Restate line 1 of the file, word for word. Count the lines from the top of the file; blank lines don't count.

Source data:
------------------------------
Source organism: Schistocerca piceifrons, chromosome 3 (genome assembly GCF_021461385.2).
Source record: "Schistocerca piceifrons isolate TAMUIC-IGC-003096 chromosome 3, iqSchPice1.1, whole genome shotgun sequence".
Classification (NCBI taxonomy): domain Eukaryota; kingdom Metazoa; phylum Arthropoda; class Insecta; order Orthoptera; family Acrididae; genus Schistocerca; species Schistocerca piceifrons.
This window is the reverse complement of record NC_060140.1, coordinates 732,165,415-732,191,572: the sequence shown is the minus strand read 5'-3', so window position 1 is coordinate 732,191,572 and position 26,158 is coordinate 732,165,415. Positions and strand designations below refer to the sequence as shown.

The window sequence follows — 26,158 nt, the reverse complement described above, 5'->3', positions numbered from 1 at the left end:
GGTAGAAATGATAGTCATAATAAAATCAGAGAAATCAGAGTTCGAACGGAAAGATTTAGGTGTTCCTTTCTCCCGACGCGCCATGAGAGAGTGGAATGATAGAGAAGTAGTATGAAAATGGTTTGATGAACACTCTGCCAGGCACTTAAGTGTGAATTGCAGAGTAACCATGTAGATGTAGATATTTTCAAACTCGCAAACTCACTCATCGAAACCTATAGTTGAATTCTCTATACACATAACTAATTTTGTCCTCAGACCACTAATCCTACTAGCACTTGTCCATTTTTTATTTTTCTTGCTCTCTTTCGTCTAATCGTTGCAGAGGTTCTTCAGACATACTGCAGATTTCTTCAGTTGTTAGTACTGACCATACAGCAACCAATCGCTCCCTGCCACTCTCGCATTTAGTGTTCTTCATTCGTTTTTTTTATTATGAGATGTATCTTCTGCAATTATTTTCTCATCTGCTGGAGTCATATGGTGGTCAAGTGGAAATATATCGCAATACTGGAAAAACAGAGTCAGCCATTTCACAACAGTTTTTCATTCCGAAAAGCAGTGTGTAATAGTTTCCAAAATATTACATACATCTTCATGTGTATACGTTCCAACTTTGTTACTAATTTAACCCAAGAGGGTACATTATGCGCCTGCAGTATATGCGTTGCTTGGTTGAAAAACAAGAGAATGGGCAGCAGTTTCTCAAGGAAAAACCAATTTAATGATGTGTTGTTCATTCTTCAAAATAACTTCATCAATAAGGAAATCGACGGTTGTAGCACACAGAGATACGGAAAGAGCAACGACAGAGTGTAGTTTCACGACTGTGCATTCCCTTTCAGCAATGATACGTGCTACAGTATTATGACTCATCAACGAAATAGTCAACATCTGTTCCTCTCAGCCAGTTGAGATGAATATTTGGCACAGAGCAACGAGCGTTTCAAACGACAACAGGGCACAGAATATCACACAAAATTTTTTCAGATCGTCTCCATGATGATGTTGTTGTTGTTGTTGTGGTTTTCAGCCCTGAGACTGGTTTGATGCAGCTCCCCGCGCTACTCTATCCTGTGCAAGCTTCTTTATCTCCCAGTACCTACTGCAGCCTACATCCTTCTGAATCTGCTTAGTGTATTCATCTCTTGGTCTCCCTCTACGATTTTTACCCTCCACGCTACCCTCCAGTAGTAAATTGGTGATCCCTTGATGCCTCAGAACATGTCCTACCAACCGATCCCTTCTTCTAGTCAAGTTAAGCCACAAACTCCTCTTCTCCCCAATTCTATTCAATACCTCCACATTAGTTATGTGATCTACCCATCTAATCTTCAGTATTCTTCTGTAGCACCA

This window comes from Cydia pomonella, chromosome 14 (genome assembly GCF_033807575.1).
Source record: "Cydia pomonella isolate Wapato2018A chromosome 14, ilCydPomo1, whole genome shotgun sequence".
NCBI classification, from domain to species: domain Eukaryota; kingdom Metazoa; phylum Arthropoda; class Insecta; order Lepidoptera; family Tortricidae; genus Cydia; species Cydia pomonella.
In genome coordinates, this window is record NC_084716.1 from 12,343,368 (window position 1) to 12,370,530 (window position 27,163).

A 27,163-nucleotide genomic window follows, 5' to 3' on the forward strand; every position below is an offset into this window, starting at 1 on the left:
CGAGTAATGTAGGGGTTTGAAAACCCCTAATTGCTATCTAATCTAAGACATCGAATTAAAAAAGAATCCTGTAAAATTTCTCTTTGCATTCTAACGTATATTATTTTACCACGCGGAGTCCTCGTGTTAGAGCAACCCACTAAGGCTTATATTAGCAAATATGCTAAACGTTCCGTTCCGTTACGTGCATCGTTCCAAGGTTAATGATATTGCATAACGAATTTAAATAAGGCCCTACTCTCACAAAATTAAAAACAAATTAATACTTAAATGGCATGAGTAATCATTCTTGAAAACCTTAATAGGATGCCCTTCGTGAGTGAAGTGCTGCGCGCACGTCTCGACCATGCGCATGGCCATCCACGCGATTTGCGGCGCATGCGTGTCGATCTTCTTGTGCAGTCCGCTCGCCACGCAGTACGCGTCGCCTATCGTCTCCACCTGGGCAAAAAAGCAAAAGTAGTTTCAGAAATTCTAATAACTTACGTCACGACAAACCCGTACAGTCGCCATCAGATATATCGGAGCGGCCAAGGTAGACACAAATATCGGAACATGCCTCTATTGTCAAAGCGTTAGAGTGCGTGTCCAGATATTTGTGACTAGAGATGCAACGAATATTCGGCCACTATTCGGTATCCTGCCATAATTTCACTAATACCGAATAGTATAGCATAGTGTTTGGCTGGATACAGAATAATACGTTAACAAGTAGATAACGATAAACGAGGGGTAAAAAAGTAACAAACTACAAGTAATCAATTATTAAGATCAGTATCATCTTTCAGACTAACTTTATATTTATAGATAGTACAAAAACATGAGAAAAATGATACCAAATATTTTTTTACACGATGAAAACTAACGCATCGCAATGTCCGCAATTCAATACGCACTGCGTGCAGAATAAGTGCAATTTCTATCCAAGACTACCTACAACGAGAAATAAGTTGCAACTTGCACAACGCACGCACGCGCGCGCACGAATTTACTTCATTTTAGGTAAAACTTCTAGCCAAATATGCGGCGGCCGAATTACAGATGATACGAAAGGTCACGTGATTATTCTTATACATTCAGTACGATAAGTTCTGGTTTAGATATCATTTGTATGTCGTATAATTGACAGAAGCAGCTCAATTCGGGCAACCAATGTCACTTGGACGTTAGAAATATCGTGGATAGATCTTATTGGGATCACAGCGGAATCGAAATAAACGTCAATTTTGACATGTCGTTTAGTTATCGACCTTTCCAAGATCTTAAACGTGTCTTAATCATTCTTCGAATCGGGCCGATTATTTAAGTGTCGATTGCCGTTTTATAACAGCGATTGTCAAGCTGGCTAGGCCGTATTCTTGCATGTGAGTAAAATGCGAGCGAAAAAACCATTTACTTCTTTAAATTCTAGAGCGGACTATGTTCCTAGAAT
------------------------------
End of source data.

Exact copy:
Source organism: Schistocerca piceifrons, chromosome 3 (genome assembly GCF_021461385.2).